7. DON'T post illegal or questionable things.
"Hey Joe, I had so much fun at the Memorial Tournament with you last weekend. Lol I can't believe we didn't get pulled over when I drove us home!" Seriously?? This may seem like a no-brainer, but you would be surprised at how often this is an issue in custody cases. Definitely do not post pictures of your drug paraphernalia or talk about your latest and greatest high experience. (Better yet, don't use illegal substances at all.) Do you believe that marijuana should be legalized and that it is your First Amendment right to promote your political position to the world on Facebook? Perhaps it is your legal right. But is it a good idea? Probably not. These posts may result in a court-ordered drug test and may be used by your ex to demonstrate your questionable decision-making as a parent. After all, if you are getting high, then you are probably not fit to care for your children (or at least that's the argument your ex will make). If you want to maintain custody and extended parenting time with your children, it may be best to tone down that particular type of political activism for now.
In ongoing divorce cases with unresolved property and financial issues, don't post pictures of you wining and dining your new boyfriend or girlfriend. (Better yet, don't spend any marital money on a marital affair.) Although the fact that you committed adultery itself may not have a dramatic effect on your divorce case in a no-fault divorce state, the spending of marital money on an extramarital relationship will likely hurt your case financially. (Read my previous post about adultery here.) "But I only spent my income for that jewelry I bought my girlfriend." Think again! Income earned during the marriage is generally considered marital property. When in doubt, contact your attorney to ask how you can and cannot spend your money before you actually spend it.
"But my Facebook profile is set to private!" Assume that nothing is private on the internet. While your privacy settings may be designed to keep out the general public, there are still ways around that. As it may turn out, that acquaintance you "friended" on Facebook a few years back when you and your ex were still together may still be a friend of your ex. There is nothing stopping him or her from saving this evidence and giving it to your ex. Your social media posts and messages may also be lawfully requested in the discovery process. It's best to operate under the assumption that anything negative you post will show up in your legal case.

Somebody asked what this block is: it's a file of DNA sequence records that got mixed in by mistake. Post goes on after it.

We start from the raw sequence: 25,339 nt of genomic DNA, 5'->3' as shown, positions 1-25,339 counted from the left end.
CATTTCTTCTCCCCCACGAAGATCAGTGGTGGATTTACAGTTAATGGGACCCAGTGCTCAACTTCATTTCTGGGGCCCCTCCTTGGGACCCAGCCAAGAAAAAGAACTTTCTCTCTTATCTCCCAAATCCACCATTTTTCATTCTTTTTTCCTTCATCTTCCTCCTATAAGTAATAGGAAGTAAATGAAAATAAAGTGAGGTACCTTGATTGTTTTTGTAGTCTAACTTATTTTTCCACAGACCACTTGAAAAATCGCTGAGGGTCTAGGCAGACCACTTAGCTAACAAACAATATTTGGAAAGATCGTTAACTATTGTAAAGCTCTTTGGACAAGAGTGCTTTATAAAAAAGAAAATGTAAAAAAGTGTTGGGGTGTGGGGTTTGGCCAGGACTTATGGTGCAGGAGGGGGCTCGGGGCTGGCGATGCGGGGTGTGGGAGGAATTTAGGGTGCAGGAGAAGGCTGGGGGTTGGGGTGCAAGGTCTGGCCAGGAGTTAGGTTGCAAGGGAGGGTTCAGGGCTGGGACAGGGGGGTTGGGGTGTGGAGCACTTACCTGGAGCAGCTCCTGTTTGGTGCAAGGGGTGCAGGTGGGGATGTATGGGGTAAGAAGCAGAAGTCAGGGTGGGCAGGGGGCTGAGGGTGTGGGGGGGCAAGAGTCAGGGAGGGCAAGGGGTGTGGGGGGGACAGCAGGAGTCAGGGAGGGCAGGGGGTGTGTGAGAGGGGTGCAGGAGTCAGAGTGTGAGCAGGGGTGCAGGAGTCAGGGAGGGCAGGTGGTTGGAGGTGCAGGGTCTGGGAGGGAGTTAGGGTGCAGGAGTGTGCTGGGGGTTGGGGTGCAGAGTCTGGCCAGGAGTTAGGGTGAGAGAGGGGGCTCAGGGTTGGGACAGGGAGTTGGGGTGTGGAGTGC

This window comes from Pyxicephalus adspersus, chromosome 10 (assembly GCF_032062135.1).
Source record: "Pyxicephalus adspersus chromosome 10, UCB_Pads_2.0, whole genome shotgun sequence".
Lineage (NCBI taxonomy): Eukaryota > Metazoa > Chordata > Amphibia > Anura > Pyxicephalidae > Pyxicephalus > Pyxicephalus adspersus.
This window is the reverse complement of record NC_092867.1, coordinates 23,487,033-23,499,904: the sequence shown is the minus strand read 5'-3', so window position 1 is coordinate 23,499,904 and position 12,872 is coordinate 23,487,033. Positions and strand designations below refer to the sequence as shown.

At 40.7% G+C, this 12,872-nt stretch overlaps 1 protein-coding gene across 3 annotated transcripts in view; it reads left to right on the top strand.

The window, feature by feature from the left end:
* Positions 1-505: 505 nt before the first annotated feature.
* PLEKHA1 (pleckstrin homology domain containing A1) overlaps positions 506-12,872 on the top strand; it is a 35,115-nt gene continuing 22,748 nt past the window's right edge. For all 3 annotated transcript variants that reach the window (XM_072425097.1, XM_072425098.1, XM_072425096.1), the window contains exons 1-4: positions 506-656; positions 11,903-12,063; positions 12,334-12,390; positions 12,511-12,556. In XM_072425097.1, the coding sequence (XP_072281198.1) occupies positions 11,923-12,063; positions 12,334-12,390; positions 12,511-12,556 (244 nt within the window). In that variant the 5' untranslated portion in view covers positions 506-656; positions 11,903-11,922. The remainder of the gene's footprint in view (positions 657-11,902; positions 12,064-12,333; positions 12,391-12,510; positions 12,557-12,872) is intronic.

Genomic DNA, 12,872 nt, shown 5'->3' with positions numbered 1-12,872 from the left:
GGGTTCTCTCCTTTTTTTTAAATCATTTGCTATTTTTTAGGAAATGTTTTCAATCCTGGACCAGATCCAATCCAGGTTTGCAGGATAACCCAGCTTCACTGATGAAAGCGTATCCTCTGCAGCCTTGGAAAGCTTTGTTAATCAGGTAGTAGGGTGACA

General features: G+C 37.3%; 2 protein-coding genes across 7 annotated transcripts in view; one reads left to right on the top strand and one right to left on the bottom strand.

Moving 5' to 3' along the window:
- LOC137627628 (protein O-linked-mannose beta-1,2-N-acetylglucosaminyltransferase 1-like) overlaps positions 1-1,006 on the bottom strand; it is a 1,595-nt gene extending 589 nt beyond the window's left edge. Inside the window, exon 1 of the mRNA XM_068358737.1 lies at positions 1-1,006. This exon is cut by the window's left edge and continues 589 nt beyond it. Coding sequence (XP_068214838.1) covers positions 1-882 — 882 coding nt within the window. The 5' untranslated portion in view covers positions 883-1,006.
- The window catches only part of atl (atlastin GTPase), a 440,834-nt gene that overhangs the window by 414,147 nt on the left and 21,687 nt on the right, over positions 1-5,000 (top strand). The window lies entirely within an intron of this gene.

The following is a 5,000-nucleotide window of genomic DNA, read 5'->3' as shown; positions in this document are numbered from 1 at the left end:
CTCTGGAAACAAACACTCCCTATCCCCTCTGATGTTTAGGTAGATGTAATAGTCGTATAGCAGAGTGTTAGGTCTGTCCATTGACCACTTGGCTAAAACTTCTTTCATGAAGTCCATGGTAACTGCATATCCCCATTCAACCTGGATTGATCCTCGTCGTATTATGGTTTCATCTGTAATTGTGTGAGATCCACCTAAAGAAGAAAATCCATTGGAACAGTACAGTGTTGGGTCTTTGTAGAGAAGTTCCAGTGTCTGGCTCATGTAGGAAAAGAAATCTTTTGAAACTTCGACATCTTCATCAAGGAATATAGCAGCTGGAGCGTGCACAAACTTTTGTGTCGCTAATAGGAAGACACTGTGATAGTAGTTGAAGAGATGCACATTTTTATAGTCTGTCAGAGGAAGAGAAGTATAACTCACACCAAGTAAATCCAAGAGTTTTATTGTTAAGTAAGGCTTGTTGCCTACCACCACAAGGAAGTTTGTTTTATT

When all is said and done, your best bet is to limit your social media involvement altogether, particularly during an ongoing case. Even the seemingly harmless posts may be brought up as potential evidence against you. A simple post like, "Long day, empty refrigerator, and no time to go grocery shopping... Guess we're eating fast food tonight," may be used to argue neglect of your children. Your Instagram picture of your #vacation to the Bahamas may be used to argue that you have the ability to pay more for child or spousal support. Your Tweet about your long-awaited Ladies' Night may blow your cover when you claimed you were sick and couldn't watch the kids. A picture of you smoking cigarette or drinking a beer at a neighborhood barbecue with your kids may be used to demonstrate that you expose the children to secondhand smoke and care for your children while under the influence of alcohol. If you just can't separate yourself from your social media account, only post things that you would be okay with showing to your conservative grandmother and your employer. If your post passes that test, then consider all of the possible ways that your post could be manipulated against you by your ex in court before actually submitting it online.